- US yield curve most inverted since 1981
- MSCI world stocks up 0.33%, eye weekly loss
- FTSE 100 hits two-month high
- Brent crude hits 4-week low
NEW YORK/LONDON, Nov 18 (Reuters) – Global equities rose and a key part of the Treasury yield curve inverted further on Friday as investors anticipated the US economy will stall next year and lead the Federal Reserve to back off its aggressive hiking of interest rates.
Surprisingly strong retail sales data this week hammered home the idea that the Fed will tighten monetary policy further even though soft consumer and producer price pressures suggested inflation has peaked and would allow rate hikes to ease.
Treasury yields rose for a second day following comments on Thursday by St. Louis Fed President James Bullard, who said rates needed to rise to a range between 5% and 5.25% to be “sufficiently restrictive” to curb inflation.
The remarks were a blow to investors who had wagered rates would peak at 5% or below. Futures now show the Fed funds rate at 5.02% by May, up from 3.83% now. But futures also point to a 4.57% rate in December on expectations the Fed relents as the economy weakens and moves to ease policy.
Three top policymakers in Europe also said that the European Central Bank must raise rates high enough to dampen growth as it fights sky-high inflation.
“Where we think the market is getting it wrong, is pricing in rate cuts next year,” said Dec Mullarkey, managing director of investment strategy and asset allocation at SLC Management.
Fed Chairman Jerome “Powell often made the point, ‘we’re concerned that if you let up too quickly, that you’ll have a second surge of inflation, and that’s not something they want to repeat’,” Mullarkey said.
The market is pricing in a recession next year as the yield spread between two- and 10-year Treasuries deepened to minus 70 basis points, an inverted level last reached in 2000 that is clearly a harbinger of an impending recession.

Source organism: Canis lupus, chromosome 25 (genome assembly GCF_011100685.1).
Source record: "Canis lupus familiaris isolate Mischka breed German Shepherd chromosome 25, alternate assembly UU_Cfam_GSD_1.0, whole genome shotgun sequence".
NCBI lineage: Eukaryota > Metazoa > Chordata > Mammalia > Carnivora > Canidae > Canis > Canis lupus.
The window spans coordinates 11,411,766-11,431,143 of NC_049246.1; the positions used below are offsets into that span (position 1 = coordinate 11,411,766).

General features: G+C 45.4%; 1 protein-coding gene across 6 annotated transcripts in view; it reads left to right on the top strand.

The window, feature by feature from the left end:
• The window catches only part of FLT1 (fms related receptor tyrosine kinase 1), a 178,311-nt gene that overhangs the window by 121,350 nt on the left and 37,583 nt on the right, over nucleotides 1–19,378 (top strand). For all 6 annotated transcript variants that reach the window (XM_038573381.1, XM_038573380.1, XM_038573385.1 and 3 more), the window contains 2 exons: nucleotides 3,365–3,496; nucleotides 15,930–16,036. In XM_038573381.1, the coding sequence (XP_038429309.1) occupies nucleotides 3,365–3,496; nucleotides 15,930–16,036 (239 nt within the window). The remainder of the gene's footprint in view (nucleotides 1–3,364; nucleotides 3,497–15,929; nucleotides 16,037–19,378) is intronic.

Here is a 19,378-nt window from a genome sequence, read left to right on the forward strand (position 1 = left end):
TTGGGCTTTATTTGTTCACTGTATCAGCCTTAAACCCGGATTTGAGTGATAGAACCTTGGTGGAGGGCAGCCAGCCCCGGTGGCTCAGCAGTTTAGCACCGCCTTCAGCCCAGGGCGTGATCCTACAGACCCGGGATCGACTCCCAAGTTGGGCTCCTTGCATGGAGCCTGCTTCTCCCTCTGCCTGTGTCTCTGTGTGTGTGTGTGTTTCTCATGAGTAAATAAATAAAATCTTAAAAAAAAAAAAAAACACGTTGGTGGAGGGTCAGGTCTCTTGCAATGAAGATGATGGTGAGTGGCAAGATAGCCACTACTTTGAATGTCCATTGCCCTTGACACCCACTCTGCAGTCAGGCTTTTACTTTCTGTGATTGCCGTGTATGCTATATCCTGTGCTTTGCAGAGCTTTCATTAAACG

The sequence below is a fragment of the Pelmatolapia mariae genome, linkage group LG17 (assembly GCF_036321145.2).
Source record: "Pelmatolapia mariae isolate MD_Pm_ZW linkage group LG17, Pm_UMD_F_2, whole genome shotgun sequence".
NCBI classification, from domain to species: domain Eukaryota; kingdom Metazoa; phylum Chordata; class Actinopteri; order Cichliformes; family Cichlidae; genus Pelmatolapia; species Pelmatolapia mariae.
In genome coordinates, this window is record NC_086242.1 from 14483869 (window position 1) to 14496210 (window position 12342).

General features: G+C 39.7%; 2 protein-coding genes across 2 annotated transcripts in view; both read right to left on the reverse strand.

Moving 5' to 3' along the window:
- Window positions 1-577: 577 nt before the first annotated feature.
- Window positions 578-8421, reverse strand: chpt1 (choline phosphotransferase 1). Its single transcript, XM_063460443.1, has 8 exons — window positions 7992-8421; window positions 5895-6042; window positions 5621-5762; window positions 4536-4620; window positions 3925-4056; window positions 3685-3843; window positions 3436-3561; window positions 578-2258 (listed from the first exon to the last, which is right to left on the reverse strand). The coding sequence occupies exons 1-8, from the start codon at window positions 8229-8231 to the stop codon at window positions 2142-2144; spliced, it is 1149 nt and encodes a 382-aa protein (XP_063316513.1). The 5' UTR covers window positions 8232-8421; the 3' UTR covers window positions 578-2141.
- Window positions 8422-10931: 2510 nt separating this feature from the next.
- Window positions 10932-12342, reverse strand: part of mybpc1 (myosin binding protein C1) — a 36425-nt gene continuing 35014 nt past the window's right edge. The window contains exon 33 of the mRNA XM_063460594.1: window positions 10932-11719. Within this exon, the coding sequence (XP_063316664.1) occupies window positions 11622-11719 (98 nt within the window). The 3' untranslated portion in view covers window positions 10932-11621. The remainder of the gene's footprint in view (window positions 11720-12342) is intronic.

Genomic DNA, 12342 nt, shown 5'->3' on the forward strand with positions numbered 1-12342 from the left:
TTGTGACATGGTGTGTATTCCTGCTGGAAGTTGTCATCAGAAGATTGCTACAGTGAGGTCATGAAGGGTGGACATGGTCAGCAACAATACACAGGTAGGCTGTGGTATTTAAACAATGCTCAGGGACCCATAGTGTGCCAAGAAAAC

The 2-year note’s yield rose 0.7 basis points to 4.461%, much higher than the 10-year note, which was up 1.9 basis points to 3.792%.
The MSCI world equities index (.MIWD00000PUS) rose 0.44% but was heading for a loss of about 0.5% on the week, coming off recent two-month highs. The pan-European STOXX 600 index (.STOXX) rose 1.02%.
Inflows into global equity funds hit their highest level in 35 weeks in the week to Wednesday, according to a report from Bank of America (BofA), as investor optimism brightened.
On Wall Street, the Dow Jones Industrial Average (.DJI) rose 0.2%, the S&P 500 (.SPX) gained 0.03% and the Nasdaq Composite (.IXIC) dropped 0.3%.
Euro zone banks are set to repay 296 billion euros in multi-year loans from the European Central Bank, the ECB said on Friday.
The amount is less than the half a trillion euros that analysts were expecting, but still the biggest drop in excess liquidity since records began in 2000.
The yield on Germany’s 10-year government bond, the benchmark for the euro zone, was at 2.012%.
The euro down 0.03% to $1.0357, having eased from a four-month peak of $1.0481 hit on Tuesday as some policymakers argued for caution on tightening.
The yen strengthened 0.21% versus the dollar at 139.90.
Chinese blue chips (.CSI300) dropped 0.45% amid reports that Beijing had asked banks to check liquidity in the bond market after soaring yields caused losses for some investors.
There were also concerns that a surge in COVID-19 cases in China would challenge plans to ease strict movement curbs that have throttled the economy.
Japan’s Nikkei (.N225) slipped 0.1% as data showed inflation running at a 40-year high as a weak yen stoked import costs.
Oil fell by more than $3 a barrel and was on track for a second weekly decline, pressured by concern about weakening demand in China and further increases to US interest rates.
US crude recently fell 2.57% to $79.54 per barrel and Brent was at $87.46, down 2.58% on the day.
US gold futures fell 0.30% to $1,755.50 an ounce.
Reporting by Herbert Lash, additional reporting by Carolyn Cohn in London, Wayne Cole in Sydney and Lisa Mattackal in Bengaluru; Editing by Sam Holmes, Simon Cameron-Moore, Louise Heavens, Philippa Fletcher
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